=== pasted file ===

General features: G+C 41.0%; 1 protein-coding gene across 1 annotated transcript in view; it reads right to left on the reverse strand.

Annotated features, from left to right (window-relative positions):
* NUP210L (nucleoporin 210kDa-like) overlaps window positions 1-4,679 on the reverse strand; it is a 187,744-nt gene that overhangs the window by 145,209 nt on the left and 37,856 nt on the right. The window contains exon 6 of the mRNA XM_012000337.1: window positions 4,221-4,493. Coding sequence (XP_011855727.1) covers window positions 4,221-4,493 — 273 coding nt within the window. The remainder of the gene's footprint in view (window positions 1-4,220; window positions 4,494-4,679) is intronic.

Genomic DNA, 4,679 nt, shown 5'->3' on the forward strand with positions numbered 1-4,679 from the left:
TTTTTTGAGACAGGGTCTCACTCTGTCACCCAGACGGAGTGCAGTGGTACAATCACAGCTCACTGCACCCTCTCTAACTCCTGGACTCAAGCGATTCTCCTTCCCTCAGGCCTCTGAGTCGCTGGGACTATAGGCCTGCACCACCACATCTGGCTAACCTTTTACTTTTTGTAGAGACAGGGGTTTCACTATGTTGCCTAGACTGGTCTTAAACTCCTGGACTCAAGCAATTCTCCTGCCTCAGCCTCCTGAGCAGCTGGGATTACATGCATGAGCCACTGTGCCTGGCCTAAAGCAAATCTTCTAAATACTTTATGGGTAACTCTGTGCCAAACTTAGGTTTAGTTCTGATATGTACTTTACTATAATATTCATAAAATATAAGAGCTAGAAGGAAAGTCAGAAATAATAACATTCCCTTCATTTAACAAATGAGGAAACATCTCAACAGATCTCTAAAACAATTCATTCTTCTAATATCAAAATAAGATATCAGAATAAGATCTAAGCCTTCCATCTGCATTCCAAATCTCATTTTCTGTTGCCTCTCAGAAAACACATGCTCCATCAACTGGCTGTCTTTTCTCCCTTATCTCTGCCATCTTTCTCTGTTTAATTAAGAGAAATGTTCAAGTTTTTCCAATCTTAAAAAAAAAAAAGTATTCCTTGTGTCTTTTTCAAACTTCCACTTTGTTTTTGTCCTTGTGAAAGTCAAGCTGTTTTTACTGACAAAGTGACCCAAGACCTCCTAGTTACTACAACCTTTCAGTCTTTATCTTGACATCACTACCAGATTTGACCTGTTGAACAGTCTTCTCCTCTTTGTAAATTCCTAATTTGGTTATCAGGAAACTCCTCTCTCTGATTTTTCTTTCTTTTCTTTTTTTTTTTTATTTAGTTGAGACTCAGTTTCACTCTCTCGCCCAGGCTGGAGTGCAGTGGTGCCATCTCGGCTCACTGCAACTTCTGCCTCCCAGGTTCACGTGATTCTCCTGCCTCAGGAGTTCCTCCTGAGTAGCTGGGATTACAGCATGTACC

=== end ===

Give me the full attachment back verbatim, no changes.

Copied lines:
General features: G+C 41.0%; 1 protein-coding gene across 1 annotated transcript in view; it reads right to left on the reverse strand.

Annotated features, from left to right (window-relative positions):
* NUP210L (nucleoporin 210kDa-like) overlaps window positions 1-4,679 on the reverse strand; it is a 187,744-nt gene that overhangs the window by 145,209 nt on the left and 37,856 nt on the right. The window contains exon 6 of the mRNA XM_012000337.1: window positions 4,221-4,493. Coding sequence (XP_011855727.1) covers window positions 4,221-4,493 — 273 coding nt within the window. The remainder of the gene's footprint in view (window positions 1-4,220; window positions 4,494-4,679) is intronic.

Genomic DNA, 4,679 nt, shown 5'->3' on the forward strand with positions numbered 1-4,679 from the left:
TTTTTTGAGACAGGGTCTCACTCTGTCACCCAGACGGAGTGCAGTGGTACAATCACAGCTCACTGCACCCTCTCTAACTCCTGGACTCAAGCGATTCTCCTTCCCTCAGGCCTCTGAGTCGCTGGGACTATAGGCCTGCACCACCACATCTGGCTAACCTTTTACTTTTTGTAGAGACAGGGGTTTCACTATGTTGCCTAGACTGGTCTTAAACTCCTGGACTCAAGCAATTCTCCTGCCTCAGCCTCCTGAGCAGCTGGGATTACATGCATGAGCCACTGTGCCTGGCCTAAAGCAAATCTTCTAAATACTTTATGGGTAACTCTGTGCCAAACTTAGGTTTAGTTCTGATATGTACTTTACTATAATATTCATAAAATATAAGAGCTAGAAGGAAAGTCAGAAATAATAACATTCCCTTCATTTAACAAATGAGGAAACATCTCAACAGATCTCTAAAACAATTCATTCTTCTAATATCAAAATAAGATATCAGAATAAGATCTAAGCCTTCCATCTGCATTCCAAATCTCATTTTCTGTTGCCTCTCAGAAAACACATGCTCCATCAACTGGCTGTCTTTTCTCCCTTATCTCTGCCATCTTTCTCTGTTTAATTAAGAGAAATGTTCAAGTTTTTCCAATCTTAAAAAAAAAAAAGTATTCCTTGTGTCTTTTTCAAACTTCCACTTTGTTTTTGTCCTTGTGAAAGTCAAGCTGTTTTTACTGACAAAGTGACCCAAGACCTCCTAGTTACTACAACCTTTCAGTCTTTATCTTGACATCACTACCAGATTTGACCTGTTGAACAGTCTTCTCCTCTTTGTAAATTCCTAATTTGGTTATCAGGAAACTCCTCTCTCTGATTTTTCTTTCTTTTCTTTTTTTTTTTTATTTAGTTGAGACTCAGTTTCACTCTCTCGCCCAGGCTGGAGTGCAGTGGTGCCATCTCGGCTCACTGCAACTTCTGCCTCCCAGGTTCACGTGATTCTCCTGCCTCAGGAGTTCCTCCTGAGTAGCTGGGATTACAGCATGTACC